Hair Relaxers Linked to 2-3X Increased Risk of Fibroids
In January 2012, a study published in the American Journal of Epidemiology warned that African American women who used hair relaxers were 2-3 times more likely to be diagnosed with uterine fibroids (also called “uterine leiomyomata”) than women who did not report using hair relaxers.
Another Study Links Hair Relaxers and Cancer
In October 2022, a study published in the Journal of the National Cancer Institute found that women who used hair relaxers at least every 3 months were twice as likely to be diagnosed with uterine cancer compared to women who did not use hair relaxers.
The lead author of the study, Shirley McDonald of the Hair and Scalp Clinic, warned:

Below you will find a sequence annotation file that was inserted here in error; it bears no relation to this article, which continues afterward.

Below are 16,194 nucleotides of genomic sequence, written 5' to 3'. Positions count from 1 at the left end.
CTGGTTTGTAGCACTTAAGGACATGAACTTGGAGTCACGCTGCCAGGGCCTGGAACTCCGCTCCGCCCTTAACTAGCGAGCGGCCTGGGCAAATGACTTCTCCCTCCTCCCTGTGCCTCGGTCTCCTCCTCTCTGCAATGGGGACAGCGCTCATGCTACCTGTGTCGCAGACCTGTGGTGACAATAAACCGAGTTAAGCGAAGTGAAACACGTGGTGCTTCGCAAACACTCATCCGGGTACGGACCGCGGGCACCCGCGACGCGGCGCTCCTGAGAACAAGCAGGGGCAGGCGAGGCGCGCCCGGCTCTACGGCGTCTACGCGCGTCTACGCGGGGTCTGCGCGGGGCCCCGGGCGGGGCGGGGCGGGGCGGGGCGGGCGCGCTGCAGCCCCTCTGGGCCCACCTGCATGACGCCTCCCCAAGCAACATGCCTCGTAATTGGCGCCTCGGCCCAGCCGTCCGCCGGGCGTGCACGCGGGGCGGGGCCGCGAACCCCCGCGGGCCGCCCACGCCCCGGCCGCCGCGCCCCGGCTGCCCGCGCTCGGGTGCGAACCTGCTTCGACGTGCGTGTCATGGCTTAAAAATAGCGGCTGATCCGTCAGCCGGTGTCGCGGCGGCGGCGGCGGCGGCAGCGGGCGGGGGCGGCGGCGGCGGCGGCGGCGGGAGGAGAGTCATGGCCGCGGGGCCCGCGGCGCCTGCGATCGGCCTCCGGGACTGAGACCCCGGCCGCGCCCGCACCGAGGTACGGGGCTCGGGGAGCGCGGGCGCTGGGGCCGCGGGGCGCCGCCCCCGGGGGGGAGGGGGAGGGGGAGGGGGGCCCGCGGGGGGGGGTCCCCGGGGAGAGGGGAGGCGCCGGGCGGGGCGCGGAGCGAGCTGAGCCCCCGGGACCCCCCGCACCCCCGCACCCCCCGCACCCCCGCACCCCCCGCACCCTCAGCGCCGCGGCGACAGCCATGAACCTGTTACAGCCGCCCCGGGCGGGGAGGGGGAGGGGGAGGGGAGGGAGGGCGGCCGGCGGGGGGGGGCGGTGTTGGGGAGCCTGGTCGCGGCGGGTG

“We now know that many hair products contain chemicals that are considered carcinogenic and/or hormone disrupters, leading to increased risk of medical issues such as fibroids.”
Fibroids and Uterine Cancer
Uterine fibroids are usually not cancer. Most fibroids are just “benign” tumors or growths — but not always. Some fibroids are actually cancer, including life-threatening cancer called leiomyosarcoma.
In other cases, women who think they have fibroids actually have a common type of uterine cancer — such as endometrial carcinoma, which starts when cells in the inner lining of the uterus begin growing uncontrollably. The most common symptom is abnormal bleeding.
Is My Fibroid Actually Cancer?
There is no way to tell if a fibroid is cancerous by symptoms alone, but fibroids are more likely to be cancer when they are causing serious symptoms like pain or bleeding or when they grow large more quickly.
Fibroids May Lead to Hysterectomy or Infertility